OSHA makes ruling in nitrogen leak that killed 6 at Foundation Food Group
Foundation Food Group faces more than $500,000 in potential fines related to a Jan. 28 nitrogen leak that killed six people, the Occupational Safety and Health Administration announced, calling the deaths “entirely avoidable.”
Full Story
By allowing ads to appear on this site, you support the local businesses who, in turn, support great journalism.
Column: JC Penney’s has been a part of the community for 92 years
Johnny Vardeman

With the impending closing of JCPenney at Lakeshore Mall in September, it will be the end of a 92-year presence for the store in Gainesville.

Penney’s, as many people refer to the department store, opened in downtown Gainesville in March 1928. It moved to Lakeshore Mall in 1969, a half-century ago this month. While many remember the downtown location at the corner of Spring and Main streets, its first store was just up the block in the building where Millner’s and later Frames You-nique picture frame shop and book store resided.

For many years, Penney’s and Julian Bloodworth were joined at the hip. Bloodworth, the colorful manager and native of Milledgeville, began with the store in 1929. He served as manager until his retirement in 1961.

Bloodworth was fondly nicknamed “Mr. Penney” or “Major,” according to his daughter, Gloria Colter. His focus was on fair pricing and friendly customer service, she said.

He trained many employees who became store managers themselves and encouraged others to get a college education. Older employees would stay for years. JCPenney corporate leaders constantly praised him for his success in advertising and handling merchandise and employees. In 1940, the Gainesville store had an annual volume of $140,000 with 10% profit. In 1960, Bloodworth had increased this to more than a million dollars and 13% net.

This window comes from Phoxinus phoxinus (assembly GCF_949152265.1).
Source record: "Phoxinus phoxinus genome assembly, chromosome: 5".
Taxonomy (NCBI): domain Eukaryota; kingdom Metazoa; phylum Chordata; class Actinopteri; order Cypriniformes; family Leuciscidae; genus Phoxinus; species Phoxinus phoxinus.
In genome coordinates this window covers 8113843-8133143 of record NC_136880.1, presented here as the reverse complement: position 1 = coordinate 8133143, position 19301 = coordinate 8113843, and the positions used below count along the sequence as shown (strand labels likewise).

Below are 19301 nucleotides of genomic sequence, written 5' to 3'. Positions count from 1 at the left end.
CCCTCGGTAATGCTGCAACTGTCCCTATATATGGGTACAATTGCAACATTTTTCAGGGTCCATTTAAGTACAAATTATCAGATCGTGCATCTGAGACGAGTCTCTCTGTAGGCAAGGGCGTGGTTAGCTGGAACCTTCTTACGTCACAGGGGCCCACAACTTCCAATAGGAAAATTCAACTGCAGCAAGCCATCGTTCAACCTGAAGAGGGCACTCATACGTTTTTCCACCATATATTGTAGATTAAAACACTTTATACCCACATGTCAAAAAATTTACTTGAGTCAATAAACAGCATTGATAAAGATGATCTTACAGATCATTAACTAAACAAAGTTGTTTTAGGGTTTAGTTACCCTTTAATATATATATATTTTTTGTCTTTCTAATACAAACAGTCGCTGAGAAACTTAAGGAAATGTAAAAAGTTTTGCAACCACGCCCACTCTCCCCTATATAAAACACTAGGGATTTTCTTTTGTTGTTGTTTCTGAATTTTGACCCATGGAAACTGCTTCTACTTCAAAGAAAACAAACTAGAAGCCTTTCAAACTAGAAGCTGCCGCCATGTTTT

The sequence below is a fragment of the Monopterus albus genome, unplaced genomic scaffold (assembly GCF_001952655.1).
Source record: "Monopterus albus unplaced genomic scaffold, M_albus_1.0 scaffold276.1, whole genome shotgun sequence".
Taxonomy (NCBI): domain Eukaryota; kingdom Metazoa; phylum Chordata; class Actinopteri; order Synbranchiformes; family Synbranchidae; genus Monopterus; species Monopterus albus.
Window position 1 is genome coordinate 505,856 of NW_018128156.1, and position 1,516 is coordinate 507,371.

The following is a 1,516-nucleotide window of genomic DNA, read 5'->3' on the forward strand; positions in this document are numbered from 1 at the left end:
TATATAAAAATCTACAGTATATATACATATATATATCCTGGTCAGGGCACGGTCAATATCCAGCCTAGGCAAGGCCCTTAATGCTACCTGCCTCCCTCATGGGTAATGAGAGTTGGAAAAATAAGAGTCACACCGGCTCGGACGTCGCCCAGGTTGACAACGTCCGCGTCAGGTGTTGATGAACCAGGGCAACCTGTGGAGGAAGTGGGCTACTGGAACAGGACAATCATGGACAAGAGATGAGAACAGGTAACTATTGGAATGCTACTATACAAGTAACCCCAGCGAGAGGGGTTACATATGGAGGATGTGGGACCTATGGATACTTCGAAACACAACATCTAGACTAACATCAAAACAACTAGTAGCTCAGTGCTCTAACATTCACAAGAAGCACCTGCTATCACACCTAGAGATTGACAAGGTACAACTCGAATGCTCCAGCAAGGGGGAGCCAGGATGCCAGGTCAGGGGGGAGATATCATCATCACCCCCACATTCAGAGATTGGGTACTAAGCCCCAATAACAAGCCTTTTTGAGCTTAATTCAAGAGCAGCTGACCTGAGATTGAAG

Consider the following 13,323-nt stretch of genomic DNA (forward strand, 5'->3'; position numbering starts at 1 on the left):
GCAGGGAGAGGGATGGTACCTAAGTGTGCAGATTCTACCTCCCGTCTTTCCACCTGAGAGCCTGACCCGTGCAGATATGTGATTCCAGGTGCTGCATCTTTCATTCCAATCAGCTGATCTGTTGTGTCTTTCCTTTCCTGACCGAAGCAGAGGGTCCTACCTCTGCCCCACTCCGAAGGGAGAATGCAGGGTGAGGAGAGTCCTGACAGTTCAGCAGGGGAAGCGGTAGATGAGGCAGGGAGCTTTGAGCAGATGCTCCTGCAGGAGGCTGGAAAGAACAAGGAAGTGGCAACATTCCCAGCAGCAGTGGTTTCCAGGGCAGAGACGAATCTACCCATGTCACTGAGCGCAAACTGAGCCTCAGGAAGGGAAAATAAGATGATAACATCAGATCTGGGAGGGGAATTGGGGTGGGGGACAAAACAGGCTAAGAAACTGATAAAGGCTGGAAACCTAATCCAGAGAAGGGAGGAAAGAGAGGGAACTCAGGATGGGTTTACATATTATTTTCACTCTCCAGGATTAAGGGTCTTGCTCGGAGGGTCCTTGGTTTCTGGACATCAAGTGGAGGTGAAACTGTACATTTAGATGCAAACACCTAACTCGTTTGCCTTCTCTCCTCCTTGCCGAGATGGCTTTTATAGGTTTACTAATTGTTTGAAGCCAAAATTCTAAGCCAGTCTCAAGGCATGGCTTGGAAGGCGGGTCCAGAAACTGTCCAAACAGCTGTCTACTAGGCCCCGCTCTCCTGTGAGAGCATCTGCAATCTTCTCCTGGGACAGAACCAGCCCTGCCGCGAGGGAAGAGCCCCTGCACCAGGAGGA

In Penney’s early years farmers’overalls and house dresses for women were the most common purchases, along with cloth and sewing materials for women who made many of their clothes. Later, the trend was for more stylish clothing for men and women.

Bloodworth often would provide free clothing for loved ones to dress their dead for burial.

He found safety under his desk in his second floor office during the 1936 tornado. That floor and the one at McLellan’s were the only upper floors on that block that survived. 

In the late 1940s or early ’50s, the store moved to the corner of Spring and Main where Sweet Magnolias and other businesses are today.

All the while Penney’s was downtown, it was a cash operation, no credit.

Bloodworth’s daughter, Gloria, felt as close to Penney employees as aunts or uncles.

Her father was somewhat of a character around Hall County, full of fun and wit while playing a serious part in the community. He was restless, though, and couldn’t quit work. After retiring from JCPenney, he joined The Times advertising department. He retired again, but helped organize Dixie City, a discount retailer on what is now Jesse Jewell Parkway where J&J Foods is today. He also was its first general manager and is credited with naming the store.

After that calling was fulfilled, Bloodworth retired again and joined WGGA radio station. During his busy business career, he found time for community service, presiding over the Chamber of Commerce, working with the Gainesville High School Band Boosters, Gainesville Rotary and First Baptist Church on Green Street. Gov. Herman Talmadge also had named him to his unofficial staff.

Bloodworth died Sept. 14, 1979.


The late Cecil Jones was the long-time ice cream maker for the annual McKibbon BLT luncheon. The luncheon, which celebrates home-grown tomatoes, is now held at Peach State Bank in Gainesville, but was canceled in its 25th year because of the pandemic.

Johnny Vardeman is retired editor of The Times. He can be reached at 2183 Pine Tree Circle NE, Gainesville, GA 30501; phone, 770-532-2326; email, or His column publishes weekly.

Regional events